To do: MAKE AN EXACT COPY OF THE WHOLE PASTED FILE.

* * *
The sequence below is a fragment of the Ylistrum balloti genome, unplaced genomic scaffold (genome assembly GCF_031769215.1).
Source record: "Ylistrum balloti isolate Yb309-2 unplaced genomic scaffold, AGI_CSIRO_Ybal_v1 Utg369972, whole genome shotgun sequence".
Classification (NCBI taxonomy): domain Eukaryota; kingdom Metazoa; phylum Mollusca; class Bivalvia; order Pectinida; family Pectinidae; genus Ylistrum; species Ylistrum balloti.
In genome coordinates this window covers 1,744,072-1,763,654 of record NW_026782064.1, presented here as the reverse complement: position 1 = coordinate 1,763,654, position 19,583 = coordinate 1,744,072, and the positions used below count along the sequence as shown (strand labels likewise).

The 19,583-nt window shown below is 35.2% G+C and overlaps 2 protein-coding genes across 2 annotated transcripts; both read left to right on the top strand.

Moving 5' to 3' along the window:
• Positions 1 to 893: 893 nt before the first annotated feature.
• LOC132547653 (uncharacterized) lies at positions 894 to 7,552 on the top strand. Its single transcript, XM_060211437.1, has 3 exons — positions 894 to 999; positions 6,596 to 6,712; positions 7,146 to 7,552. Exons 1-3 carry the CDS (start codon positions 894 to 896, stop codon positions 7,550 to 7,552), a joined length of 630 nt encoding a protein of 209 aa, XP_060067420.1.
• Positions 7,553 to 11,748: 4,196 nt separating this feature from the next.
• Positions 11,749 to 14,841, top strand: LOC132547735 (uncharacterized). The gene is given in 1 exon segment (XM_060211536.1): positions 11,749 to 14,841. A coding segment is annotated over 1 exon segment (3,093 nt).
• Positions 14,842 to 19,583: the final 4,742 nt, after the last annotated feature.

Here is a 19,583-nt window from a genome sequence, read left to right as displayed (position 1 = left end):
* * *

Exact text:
The sequence below is a fragment of the Ylistrum balloti genome, unplaced genomic scaffold (genome assembly GCF_031769215.1).
Source record: "Ylistrum balloti isolate Yb309-2 unplaced genomic scaffold, AGI_CSIRO_Ybal_v1 Utg369972, whole genome shotgun sequence".
Classification (NCBI taxonomy): domain Eukaryota; kingdom Metazoa; phylum Mollusca; class Bivalvia; order Pectinida; family Pectinidae; genus Ylistrum; species Ylistrum balloti.
In genome coordinates this window covers 1,744,072-1,763,654 of record NW_026782064.1, presented here as the reverse complement: position 1 = coordinate 1,763,654, position 19,583 = coordinate 1,744,072, and the positions used below count along the sequence as shown (strand labels likewise).

The 19,583-nt window shown below is 35.2% G+C and overlaps 2 protein-coding genes across 2 annotated transcripts; both read left to right on the top strand.

Moving 5' to 3' along the window:
• Positions 1 to 893: 893 nt before the first annotated feature.
• LOC132547653 (uncharacterized) lies at positions 894 to 7,552 on the top strand. Its single transcript, XM_060211437.1, has 3 exons — positions 894 to 999; positions 6,596 to 6,712; positions 7,146 to 7,552. Exons 1-3 carry the CDS (start codon positions 894 to 896, stop codon positions 7,550 to 7,552), a joined length of 630 nt encoding a protein of 209 aa, XP_060067420.1.
• Positions 7,553 to 11,748: 4,196 nt separating this feature from the next.
• Positions 11,749 to 14,841, top strand: LOC132547735 (uncharacterized). The gene is given in 1 exon segment (XM_060211536.1): positions 11,749 to 14,841. A coding segment is annotated over 1 exon segment (3,093 nt).
• Positions 14,842 to 19,583: the final 4,742 nt, after the last annotated feature.

Here is a 19,583-nt window from a genome sequence, read left to right as displayed (position 1 = left end):